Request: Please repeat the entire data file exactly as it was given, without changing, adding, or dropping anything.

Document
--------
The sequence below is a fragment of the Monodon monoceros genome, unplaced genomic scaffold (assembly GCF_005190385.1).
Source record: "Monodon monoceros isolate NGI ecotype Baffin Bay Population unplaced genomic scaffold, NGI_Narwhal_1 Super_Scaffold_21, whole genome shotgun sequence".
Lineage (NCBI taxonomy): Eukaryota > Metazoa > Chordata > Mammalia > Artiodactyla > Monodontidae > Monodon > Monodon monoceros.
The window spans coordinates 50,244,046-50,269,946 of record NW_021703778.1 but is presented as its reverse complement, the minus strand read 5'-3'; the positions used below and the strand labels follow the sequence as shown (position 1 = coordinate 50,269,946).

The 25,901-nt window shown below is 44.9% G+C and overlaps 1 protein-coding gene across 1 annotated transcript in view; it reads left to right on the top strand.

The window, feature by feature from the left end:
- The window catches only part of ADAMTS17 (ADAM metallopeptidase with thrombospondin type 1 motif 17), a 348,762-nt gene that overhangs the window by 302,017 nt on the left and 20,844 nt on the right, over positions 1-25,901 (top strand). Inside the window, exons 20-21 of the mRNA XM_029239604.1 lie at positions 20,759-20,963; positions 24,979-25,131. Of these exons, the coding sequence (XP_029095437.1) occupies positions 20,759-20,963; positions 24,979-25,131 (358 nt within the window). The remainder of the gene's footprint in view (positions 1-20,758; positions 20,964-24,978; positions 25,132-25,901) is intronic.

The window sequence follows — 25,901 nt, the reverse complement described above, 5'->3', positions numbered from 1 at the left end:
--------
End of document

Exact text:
The sequence below is a fragment of the Monodon monoceros genome, unplaced genomic scaffold (assembly GCF_005190385.1).
Source record: "Monodon monoceros isolate NGI ecotype Baffin Bay Population unplaced genomic scaffold, NGI_Narwhal_1 Super_Scaffold_21, whole genome shotgun sequence".
Lineage (NCBI taxonomy): Eukaryota > Metazoa > Chordata > Mammalia > Artiodactyla > Monodontidae > Monodon > Monodon monoceros.
The window spans coordinates 50,244,046-50,269,946 of record NW_021703778.1 but is presented as its reverse complement, the minus strand read 5'-3'; the positions used below and the strand labels follow the sequence as shown (position 1 = coordinate 50,269,946).

The 25,901-nt window shown below is 44.9% G+C and overlaps 1 protein-coding gene across 1 annotated transcript in view; it reads left to right on the top strand.

The window, feature by feature from the left end:
- The window catches only part of ADAMTS17 (ADAM metallopeptidase with thrombospondin type 1 motif 17), a 348,762-nt gene that overhangs the window by 302,017 nt on the left and 20,844 nt on the right, over positions 1-25,901 (top strand). Inside the window, exons 20-21 of the mRNA XM_029239604.1 lie at positions 20,759-20,963; positions 24,979-25,131. Of these exons, the coding sequence (XP_029095437.1) occupies positions 20,759-20,963; positions 24,979-25,131 (358 nt within the window). The remainder of the gene's footprint in view (positions 1-20,758; positions 20,964-24,978; positions 25,132-25,901) is intronic.

The window sequence follows — 25,901 nt, the reverse complement described above, 5'->3', positions numbered from 1 at the left end: